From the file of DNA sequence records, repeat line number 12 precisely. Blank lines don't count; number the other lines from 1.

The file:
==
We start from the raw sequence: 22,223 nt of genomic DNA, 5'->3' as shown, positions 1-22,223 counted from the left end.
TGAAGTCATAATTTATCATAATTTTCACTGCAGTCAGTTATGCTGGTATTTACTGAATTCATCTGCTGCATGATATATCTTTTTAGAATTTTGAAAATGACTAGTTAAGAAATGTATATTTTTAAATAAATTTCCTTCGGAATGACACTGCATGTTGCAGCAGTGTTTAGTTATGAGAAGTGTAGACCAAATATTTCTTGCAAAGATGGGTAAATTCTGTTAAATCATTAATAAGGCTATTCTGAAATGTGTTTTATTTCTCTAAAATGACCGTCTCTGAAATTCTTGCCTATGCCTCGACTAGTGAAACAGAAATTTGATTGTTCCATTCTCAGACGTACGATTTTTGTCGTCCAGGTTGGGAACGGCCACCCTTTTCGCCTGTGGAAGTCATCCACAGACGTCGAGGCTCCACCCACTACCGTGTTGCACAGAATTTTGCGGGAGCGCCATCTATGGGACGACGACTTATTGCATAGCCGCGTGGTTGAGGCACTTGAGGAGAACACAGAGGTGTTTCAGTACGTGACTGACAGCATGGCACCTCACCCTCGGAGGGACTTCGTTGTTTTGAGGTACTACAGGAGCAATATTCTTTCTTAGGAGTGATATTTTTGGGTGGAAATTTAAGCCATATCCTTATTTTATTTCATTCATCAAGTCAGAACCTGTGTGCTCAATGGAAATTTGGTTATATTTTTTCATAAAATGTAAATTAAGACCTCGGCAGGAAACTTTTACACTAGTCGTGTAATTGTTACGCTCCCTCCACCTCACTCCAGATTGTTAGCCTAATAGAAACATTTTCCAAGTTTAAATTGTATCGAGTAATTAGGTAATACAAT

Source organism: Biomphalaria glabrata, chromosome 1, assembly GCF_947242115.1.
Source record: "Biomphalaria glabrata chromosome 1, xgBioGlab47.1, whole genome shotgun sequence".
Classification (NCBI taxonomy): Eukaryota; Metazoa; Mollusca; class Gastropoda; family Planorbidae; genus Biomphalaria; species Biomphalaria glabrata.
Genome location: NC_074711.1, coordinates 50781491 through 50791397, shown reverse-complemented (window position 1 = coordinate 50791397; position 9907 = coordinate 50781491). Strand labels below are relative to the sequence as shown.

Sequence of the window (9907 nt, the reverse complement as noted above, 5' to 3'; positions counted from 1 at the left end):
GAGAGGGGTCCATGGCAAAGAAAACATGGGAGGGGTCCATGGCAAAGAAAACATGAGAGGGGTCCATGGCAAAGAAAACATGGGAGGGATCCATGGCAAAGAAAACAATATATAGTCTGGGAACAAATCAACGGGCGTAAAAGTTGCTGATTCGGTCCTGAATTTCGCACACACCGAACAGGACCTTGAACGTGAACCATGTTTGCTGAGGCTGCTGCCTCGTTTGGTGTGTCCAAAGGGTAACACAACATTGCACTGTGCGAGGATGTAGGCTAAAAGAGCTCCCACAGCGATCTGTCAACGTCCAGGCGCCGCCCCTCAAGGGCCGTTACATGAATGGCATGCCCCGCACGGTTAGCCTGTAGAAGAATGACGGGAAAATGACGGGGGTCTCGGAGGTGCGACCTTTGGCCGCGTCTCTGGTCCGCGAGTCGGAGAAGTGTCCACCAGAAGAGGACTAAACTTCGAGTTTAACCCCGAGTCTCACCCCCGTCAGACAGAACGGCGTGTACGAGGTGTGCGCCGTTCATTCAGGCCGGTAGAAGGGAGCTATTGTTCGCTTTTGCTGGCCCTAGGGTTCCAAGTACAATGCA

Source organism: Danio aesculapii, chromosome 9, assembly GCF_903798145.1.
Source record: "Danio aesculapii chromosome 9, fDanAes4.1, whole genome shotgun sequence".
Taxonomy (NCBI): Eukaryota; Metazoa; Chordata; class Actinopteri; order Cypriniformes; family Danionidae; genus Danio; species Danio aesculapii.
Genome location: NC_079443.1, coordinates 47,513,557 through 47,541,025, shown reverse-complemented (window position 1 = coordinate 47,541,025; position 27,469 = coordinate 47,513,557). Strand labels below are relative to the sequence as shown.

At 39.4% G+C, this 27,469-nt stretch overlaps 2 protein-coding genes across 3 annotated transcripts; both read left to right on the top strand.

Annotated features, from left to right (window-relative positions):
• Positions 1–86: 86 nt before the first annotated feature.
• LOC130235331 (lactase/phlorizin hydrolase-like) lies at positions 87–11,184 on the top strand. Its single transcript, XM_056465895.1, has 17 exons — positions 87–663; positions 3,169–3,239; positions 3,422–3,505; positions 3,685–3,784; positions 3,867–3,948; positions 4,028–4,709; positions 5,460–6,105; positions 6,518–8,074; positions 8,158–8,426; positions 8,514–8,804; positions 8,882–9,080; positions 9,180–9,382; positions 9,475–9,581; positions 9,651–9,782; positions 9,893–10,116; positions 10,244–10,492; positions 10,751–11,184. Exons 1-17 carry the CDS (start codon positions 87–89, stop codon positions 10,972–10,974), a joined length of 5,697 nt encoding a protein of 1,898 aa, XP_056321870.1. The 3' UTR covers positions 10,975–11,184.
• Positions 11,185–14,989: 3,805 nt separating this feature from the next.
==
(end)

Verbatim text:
Genome location: NC_079443.1, coordinates 47,513,557 through 47,541,025, shown reverse-complemented (window position 1 = coordinate 47,541,025; position 27,469 = coordinate 47,513,557). Strand labels below are relative to the sequence as shown.